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Yorkville University’s Dr. Kevin Alderson Wins National Book Award for Addictions Counselling Textbook

“I am an addict.”

 

With those four revelatory words, so begins Dr. Kevin Alderson’s 722-page, national book award-winning “magnum opus,” Addictions Counseling Today: Substances and Addictive Behaviors.

 

 

“I don’t think that’s ever been written in a textbook before, nor do I believe that most authors of textbooks on addictions have ever been addicted themselves – or at least admitted it in their writing,” Alderson, who struggled earlier with cannabis dependence, said of his first-person approach to tackling the taboo topic in Addictions Counseling Today.

 

“It’s the story not just of me, because I’m not in the book much at all, but in every chapter of the book I found my own experience to bring to the fore. I’ve known an addict of every kind that I write about, so I started with a personal reflection on my own thoughts of that addiction before I started writing it, or even researching it, for that matter.”

 

That “refreshing” new approach to an addictions text is one that’s earned Alderson not only rave reviews for its currency, inclusivity, thoroughness, but also recently won him the prestigious Canadian Counselling and Psychotherapy Association (CCPA) Counselling Book Award.

 

 

Awarded just once every two years, the award recognizes book publications that make a “valuable contribution to the advancement of counselling in Canada.”

 

“To say I was excited when I heard the news would be an understatement,” Alderson said of learning that he’d won the CCPA Counselling Book Award for his tenth published book ­– a project that took him a year and a half to complete, working seven days a week alongside his husband/researcher, Gerry Beriault.

 

“It’s what I call my magnum opus…an artist’s finest work. And writing is an art, even when it’s a textbook.”

 

Before tackling Addictions Counseling Today for SAGE Publishing, Alderson was perhaps best known for his work exploring LGBTQ psychology at the University of Calgary, where he’s a Professor Emeritus of Counselling Psychology.

 

“My main specialty as a professor was LGBTQ issues. I became a full professor based on my reputation in that area, so addictions was really a total switch for me,” said Alderson, whose previous books included Counseling LGBTI Clients, Beyond Coming Out: Experiences of Positive Gay Identity, Same-Sex Marriage, and Breaking Out II: The Complete Guide to Building a Positive GLBT Identity, among others.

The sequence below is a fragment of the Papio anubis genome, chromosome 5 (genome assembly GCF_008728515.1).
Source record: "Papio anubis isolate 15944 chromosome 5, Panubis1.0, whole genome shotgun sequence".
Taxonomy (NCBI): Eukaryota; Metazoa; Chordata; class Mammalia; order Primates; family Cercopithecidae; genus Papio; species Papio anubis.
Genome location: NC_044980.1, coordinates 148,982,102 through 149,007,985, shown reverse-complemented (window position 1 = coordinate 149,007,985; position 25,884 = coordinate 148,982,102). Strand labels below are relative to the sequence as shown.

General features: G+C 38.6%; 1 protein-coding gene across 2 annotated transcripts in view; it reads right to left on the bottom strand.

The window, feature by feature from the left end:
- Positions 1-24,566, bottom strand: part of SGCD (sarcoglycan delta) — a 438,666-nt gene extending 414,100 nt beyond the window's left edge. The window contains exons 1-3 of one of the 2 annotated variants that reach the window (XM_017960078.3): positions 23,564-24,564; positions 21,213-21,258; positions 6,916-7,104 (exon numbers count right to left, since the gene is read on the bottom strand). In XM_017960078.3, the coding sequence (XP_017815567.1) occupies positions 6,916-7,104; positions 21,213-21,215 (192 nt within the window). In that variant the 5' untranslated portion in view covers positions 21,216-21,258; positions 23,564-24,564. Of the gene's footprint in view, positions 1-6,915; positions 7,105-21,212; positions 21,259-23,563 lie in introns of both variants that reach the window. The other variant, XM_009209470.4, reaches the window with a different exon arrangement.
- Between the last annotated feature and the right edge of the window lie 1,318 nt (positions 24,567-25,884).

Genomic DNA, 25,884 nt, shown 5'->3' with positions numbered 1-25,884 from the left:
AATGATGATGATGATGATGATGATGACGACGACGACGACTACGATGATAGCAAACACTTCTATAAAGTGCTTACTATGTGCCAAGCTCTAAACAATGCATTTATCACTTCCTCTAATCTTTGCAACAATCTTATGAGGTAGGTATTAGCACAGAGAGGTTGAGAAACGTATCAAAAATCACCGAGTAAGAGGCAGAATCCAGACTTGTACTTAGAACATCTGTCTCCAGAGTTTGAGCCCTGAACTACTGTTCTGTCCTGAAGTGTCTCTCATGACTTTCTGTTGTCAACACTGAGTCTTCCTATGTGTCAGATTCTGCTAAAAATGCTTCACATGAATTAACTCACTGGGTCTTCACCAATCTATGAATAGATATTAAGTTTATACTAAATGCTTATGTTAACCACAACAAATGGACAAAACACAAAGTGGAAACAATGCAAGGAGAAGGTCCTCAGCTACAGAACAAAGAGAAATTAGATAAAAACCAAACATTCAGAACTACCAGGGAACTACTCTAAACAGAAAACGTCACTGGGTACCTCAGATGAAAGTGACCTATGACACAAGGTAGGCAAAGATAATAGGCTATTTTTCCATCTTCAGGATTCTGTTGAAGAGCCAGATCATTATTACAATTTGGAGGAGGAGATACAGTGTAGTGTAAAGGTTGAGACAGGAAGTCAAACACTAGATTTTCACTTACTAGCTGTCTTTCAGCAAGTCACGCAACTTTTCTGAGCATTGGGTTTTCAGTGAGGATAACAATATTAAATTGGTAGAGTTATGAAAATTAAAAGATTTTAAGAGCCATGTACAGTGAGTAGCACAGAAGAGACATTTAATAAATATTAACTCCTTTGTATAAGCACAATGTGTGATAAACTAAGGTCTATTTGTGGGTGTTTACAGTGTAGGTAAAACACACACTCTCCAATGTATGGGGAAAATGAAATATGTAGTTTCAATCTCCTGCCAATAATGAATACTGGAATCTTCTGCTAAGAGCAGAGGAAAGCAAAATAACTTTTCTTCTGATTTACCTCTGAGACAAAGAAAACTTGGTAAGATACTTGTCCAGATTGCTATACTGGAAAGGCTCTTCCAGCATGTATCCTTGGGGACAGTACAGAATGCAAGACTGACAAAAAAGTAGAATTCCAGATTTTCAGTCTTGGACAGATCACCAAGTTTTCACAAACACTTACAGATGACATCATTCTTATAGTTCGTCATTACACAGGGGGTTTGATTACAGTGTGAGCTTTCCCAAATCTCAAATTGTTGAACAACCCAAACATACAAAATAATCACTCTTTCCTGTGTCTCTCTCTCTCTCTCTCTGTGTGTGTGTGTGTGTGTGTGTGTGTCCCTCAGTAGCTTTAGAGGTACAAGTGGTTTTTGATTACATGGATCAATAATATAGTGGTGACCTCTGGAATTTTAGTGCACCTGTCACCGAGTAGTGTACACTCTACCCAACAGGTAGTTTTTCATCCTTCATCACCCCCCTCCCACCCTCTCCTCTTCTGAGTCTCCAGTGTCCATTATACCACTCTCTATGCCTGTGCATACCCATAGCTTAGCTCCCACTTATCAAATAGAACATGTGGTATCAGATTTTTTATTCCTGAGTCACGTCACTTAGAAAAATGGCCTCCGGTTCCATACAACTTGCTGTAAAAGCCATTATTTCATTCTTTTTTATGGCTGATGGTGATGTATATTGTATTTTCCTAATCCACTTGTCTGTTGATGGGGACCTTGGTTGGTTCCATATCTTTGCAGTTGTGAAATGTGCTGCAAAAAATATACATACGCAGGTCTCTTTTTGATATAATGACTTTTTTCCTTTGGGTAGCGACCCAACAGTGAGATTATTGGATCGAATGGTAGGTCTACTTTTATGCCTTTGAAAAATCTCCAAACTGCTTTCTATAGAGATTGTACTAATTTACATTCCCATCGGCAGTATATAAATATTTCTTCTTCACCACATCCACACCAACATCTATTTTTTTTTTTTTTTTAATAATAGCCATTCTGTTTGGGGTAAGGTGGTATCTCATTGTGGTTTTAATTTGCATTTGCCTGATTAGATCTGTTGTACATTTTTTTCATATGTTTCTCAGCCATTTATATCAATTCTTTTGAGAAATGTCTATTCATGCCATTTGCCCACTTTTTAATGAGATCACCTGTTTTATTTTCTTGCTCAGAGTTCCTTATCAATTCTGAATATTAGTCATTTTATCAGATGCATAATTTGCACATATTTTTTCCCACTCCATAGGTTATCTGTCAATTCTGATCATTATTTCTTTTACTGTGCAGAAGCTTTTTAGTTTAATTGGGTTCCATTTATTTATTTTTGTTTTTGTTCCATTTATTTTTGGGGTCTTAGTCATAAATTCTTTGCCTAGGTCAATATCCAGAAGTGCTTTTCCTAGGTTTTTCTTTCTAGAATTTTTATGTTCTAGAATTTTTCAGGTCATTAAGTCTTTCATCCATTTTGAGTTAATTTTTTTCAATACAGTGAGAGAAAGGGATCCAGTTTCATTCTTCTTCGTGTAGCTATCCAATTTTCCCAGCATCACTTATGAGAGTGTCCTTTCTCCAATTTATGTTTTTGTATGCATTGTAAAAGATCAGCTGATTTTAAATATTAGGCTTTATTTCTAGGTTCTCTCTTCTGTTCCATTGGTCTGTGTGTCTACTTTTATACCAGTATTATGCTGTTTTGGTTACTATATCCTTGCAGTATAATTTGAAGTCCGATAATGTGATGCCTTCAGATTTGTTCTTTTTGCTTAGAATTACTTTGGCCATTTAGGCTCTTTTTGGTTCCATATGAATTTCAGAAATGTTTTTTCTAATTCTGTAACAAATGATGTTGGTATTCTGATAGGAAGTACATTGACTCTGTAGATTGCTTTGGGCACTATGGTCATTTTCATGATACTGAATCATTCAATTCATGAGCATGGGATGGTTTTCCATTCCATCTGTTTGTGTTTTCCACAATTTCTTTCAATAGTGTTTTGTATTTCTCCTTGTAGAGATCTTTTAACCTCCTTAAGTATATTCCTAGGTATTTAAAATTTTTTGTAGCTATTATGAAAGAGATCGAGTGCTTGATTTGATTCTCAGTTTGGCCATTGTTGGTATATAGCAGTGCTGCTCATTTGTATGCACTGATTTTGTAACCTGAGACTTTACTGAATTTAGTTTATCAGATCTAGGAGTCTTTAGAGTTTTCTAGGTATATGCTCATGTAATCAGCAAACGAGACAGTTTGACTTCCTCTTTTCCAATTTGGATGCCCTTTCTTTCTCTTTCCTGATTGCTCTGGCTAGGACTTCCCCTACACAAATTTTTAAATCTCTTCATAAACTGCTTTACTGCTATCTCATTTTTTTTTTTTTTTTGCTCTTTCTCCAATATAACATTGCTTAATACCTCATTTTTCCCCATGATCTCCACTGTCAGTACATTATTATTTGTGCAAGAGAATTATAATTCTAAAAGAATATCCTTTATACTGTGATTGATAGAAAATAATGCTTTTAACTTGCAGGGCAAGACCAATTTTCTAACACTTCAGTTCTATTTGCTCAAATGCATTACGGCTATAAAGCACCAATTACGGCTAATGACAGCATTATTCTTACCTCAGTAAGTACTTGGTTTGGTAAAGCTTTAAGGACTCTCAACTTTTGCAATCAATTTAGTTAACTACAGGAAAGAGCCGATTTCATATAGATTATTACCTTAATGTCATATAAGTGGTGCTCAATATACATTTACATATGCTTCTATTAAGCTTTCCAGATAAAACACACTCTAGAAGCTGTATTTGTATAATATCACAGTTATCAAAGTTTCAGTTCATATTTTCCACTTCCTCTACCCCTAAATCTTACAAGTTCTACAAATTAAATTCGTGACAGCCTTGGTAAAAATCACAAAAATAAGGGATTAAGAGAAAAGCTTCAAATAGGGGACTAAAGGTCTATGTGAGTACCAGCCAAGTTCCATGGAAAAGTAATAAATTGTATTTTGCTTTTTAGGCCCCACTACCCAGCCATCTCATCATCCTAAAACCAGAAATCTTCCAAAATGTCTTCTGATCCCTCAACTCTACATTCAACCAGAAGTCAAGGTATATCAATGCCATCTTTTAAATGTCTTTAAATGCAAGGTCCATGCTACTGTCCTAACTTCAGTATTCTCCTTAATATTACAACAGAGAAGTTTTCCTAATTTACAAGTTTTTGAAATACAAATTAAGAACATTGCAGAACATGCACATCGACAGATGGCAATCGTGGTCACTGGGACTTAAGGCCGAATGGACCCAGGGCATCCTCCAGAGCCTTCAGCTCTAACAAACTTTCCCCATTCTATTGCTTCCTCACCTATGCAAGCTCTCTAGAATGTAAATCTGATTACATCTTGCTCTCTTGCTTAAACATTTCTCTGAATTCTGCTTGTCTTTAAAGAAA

“One doesn’t usually write a textbook when it’s not in your area of expertise, but it became my area…and addiction truly is a global issue that’s rising; it’s becoming worse, not better.”

 

Described as both “enlightening” and “practical,” Alderson’s Addictions Counseling Today textbook includes chapters spanning a range of addictions from alcohol, opioids, cannabis, food, and nicotine, to behavioural addictions, including sex, Internet, exercise, gaming, social media, and gambling.

 

For those readers wanting to gain a deeper understanding of those with addiction, the book also includes various theories and models of addiction – including a unique chapter on the neuroscience of addiction.

 

“Then, in the final chapter, I bring it together and say, ‘If you look around your own world, you may find you can relate to every one of these addictions, because they’re all there before us and all around us,’” Alderson said, citing some researchers who estimate nearly half the world’s population is addicted to something.

 

“If that’s true, most of us should know addicts who fit into one or more category, and that also means every family has been affected. It’s a pandemic disaster…and the biggest questions as a psychologist are: Why? What can be do about it? How can we prevent it? And how can we treat it? And every question is a complex one with no straightforward or simple solutions.”

 

With that in mind, Alderson said his approach to writing Addictions Counseling Today leaned towards a qualitative methodology, in order to “bring you, the reader, into the experience.”

 

“I think there’s a reason why I won this national book award, and that’s because this is unlike any other textbook you’ll ever read,” he explained, noting that he wrote the user-friendly text to be used as a manual by counsellors who work with addictions.

 

“If, for example, they end up having a food addict for the very first time in their practice, they could read that chapter in my book and know how to diagnose it, how to treat it, and what’s in the research that we know and what we don’t know. And that’s pretty good for a two-hour-or-less read.”

 

Calling counselling and psychotherapy “the most noble profession there is,” Alderson said his other goal in writing Addictions Counseling Today was to demonstrate to its readers that those who practice it are real people themselves – flaws and all.

 

“I think this textbook was a way of showing people who read it that counsellors and psychotherapists are real people and we’re not here to judge you. How can I judge anyone when I’ve gone through most of what they’re coming to see me with?” said Alderson, who’s been a counselor for 40 years and a registered psychologist since 1986.

 

“Ours is the only profession where you actually get into the deepest psyche of another human being…We take you to the source, to the heart of the matter, and get into what makes you tick, so that you can begin to change and ultimately become a better person – and that’s a process that’s an absolute honour to be a part of.”



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